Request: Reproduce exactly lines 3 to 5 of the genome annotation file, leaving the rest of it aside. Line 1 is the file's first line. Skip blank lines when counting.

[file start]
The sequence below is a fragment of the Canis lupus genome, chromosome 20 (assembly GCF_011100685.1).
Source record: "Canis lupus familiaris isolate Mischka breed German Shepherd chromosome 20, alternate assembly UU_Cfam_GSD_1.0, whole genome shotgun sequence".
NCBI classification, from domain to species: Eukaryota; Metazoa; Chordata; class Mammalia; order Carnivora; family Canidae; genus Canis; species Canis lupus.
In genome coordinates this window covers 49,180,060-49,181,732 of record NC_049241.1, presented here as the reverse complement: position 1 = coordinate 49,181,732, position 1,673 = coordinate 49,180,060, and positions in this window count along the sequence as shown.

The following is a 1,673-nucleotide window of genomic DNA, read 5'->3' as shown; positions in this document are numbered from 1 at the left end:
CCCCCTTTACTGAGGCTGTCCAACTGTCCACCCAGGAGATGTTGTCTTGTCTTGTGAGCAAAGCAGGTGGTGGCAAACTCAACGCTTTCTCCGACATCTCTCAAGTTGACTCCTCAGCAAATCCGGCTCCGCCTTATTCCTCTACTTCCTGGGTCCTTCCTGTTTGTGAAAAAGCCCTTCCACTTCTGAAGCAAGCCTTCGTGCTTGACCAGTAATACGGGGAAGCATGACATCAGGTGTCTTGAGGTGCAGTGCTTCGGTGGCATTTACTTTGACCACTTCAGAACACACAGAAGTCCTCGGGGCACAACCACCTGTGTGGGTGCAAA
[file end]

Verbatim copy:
NCBI classification, from domain to species: Eukaryota; Metazoa; Chordata; class Mammalia; order Carnivora; family Canidae; genus Canis; species Canis lupus.
In genome coordinates this window covers 49,180,060-49,181,732 of record NC_049241.1, presented here as the reverse complement: position 1 = coordinate 49,181,732, position 1,673 = coordinate 49,180,060, and positions in this window count along the sequence as shown.

The following is a 1,673-nucleotide window of genomic DNA, read 5'->3' as shown; positions in this document are numbered from 1 at the left end: